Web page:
The study was conducted in KKUH, a tertiary regional hospital, from June 2003 to Dec 2004, in consecutive patients with pulmonary diseases, referred for 6MWT from the inpatient ward, or outpatients clinics. Patients were included from the age of 12 to 70 years old, they were in stable clinical conditions and they were not on oxygen therapy. Patients were excluded if they were unable to perform the test, because of active neurological, rheumatological, or peripheral vascular diseases. Patients with elevated systolic blood pressure more than 180 mmHg, resting tachycardia more than 120 beat per minute, or with current chest pain, were considered to be unsafe to perform the test and they were excluded. The demographic features of patients (age, sex, weight, height and BMI) were recoded prior to 6MWT. There were a subgroup of patients referred by consultant pulmonology physicians, with a definite respiratory diagnosis and they were included for further pulmonary function testing.

Six minute walk test

At the time of the test, the patient's heart rate, blood pressure and oxygen saturation, were measured. The patient was asked to indicate his or her level of "effort to breath", by using a Borg scale, a 12 points scale from 0 to 10, with corresponding expression figures in escalating intensity, printed on easy readable card, where 0 is "nothing at all" and 10 is "very, very severe". The 6MWT was performed according to the ATS guidelines and it was supervised by a trained respiratory technician throughout the test.[13] Subjects were asked to walk at their own pace, along a 30 m long and straight hospital hallway marked at one meter intervals. Each patient was instructed to walk as much distance as possible, in 6 minutes. No encouragement was offered, but the patient was told standardized phrases, to indicate the time remaining. The patient was allowed to stop, if symptoms of significant distress occurred, like severe dyspnea, chest pain, dizziness, diaphoresis, or leg cramps. However, the patient was asked to resume walking as soon as possible, if he or she could. At the end of six minutes, the patient was asked to stop and a repeated measurement of blood pressure, heart rate, oxygen saturation by pulse oximeter and Borg score, were measured and the distance walked for 6 minutes was recorded. The patients were asked to be observed for a 10-15 minutes period after the test, to assess any possible complications. Patients who started to walk but did not complete the test, were included in the study.

Pulmonary function test

Patients with definite respiratory diagnosis underwent a pulmonary function test, using standardized protocol by ATS recommendation.[14] Spirometric indices including FEV 1 , FVC and peak expiratory flow, were tested using computerized spirometer. Total lung capacity, RV and ERV, were calculated from the measurement of thoracic gas volume, using whole body plathysmograph (Jeager, Master Screen PFT, Germany). The diffusion capacity of carbon monoxide was measured by single breath hold technique and the result was corrected according the patient's level of hemoglobin. Reproducibility was ensured by doing at least three measurements for each lung function and the predicted values were calculated.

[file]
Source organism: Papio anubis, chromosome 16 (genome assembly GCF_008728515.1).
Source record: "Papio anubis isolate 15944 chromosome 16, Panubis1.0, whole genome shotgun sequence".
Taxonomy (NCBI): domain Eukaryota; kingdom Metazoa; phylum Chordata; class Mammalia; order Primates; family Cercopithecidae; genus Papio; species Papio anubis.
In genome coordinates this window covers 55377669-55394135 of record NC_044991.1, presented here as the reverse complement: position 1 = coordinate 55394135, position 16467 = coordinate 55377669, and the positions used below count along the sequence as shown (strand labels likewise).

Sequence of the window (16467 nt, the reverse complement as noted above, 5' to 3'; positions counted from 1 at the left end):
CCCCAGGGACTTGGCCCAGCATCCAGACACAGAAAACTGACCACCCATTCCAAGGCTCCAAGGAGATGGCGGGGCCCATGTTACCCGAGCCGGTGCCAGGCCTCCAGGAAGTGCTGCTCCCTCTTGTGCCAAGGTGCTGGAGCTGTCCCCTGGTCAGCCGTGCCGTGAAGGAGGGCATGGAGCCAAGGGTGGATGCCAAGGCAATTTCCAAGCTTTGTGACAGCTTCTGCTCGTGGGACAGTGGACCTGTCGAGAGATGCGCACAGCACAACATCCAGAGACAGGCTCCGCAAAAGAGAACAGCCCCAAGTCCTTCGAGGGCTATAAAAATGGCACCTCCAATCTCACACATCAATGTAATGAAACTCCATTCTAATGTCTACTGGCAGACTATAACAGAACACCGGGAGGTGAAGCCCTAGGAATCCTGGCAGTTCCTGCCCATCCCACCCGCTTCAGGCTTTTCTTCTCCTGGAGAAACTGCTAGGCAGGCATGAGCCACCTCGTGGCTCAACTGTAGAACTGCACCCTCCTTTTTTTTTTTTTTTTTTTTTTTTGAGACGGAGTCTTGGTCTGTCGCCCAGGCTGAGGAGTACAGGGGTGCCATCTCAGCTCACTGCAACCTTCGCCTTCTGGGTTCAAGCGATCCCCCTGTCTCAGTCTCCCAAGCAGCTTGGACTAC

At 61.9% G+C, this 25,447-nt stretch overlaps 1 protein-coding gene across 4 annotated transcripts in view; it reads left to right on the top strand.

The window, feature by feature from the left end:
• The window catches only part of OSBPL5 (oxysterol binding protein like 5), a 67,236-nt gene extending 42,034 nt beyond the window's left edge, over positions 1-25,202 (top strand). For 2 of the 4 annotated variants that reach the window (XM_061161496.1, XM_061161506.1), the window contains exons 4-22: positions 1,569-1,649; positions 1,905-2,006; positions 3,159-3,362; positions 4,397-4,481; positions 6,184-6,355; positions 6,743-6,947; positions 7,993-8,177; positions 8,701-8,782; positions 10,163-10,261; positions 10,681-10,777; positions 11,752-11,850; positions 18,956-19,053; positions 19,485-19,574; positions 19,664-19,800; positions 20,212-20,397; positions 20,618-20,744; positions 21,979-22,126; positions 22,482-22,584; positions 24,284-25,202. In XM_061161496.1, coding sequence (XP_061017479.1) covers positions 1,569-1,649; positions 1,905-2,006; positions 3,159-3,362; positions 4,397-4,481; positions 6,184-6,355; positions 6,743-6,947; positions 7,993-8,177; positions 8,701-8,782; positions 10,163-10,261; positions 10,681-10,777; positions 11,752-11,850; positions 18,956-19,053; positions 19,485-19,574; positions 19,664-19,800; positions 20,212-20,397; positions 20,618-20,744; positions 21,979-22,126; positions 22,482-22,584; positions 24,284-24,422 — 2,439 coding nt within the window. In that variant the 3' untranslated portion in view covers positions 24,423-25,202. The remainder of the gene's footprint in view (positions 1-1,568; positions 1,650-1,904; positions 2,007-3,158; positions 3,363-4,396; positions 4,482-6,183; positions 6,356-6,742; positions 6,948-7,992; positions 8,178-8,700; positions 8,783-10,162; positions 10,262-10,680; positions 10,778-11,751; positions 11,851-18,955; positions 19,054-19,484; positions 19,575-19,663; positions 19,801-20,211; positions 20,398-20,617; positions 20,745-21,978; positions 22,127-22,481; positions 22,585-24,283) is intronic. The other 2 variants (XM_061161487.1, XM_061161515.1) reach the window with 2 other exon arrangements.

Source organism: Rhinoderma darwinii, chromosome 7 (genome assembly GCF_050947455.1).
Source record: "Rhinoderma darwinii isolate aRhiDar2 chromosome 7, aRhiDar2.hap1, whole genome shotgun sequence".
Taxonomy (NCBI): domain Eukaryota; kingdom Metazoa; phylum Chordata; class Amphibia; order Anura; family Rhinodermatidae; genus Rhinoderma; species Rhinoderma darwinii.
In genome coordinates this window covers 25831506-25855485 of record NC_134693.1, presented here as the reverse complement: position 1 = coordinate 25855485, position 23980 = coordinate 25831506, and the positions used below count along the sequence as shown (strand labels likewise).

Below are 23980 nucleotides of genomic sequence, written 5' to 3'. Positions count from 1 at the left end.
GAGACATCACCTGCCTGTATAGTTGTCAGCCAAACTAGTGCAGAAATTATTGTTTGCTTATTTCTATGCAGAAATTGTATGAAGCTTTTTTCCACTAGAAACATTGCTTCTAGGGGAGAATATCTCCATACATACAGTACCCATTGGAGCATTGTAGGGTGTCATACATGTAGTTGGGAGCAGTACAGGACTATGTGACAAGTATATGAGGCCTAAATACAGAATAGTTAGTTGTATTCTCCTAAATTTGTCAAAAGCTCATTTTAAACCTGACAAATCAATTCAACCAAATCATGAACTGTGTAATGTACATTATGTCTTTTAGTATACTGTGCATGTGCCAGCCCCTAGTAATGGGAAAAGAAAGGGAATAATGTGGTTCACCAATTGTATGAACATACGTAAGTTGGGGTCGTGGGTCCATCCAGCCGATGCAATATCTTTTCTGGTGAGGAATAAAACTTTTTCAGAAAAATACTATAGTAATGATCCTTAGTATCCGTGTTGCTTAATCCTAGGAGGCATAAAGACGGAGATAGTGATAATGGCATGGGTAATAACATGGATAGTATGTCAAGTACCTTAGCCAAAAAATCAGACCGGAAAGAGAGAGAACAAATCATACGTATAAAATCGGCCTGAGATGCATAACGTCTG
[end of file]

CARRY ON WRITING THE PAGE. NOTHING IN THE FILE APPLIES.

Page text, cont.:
The results are reported as mean standard deviation. The absolute (6MWD) in meters was used, instead of the predicted value that was previously reported.[15] The safety profile was assessed in all patients by calculating the number of cardiac and hemodynamic events in the studied population, that required to be managed acutely by a physician. The correlation between 6MWD and the patients' demographic features and pulmonary function test measurements, were evaluated using Pearson's coefficient. The criteria for statistical significance was set to be P <0.05. Analysis was carried out using the Sigmastat computer program for Windows (edition 3.1).

   Result Top

Patient characteristic and safety

From the 132 patients who were referred for 6MWT, three patients were excluded (two had elevated systolic blood pressure and one patient had resting tachycardia). From the 129 patients tested, ninety two patients were referred from outpatients' clinic with stable conditions and 37 patients with no active respiratory diseases were referred from inpatients wards. All patients were Saudis, with a mean age of 43.115.4 years. There were 76 women and 53 men, in the studied population.

There were no complicated events or hemodynamic changes associated with or after the test performance, that required emergency management. Four patients (partial completers) did not complete the test because of leg cramp and dyspnea. One patient had elevated blood pressure of 172/93 mmHg at base line and he had increased blood pressure measurement to 213/113 at the end of exercise, with no concurrent symptoms.

Correlation of 6MWD and pulmonary physiological indices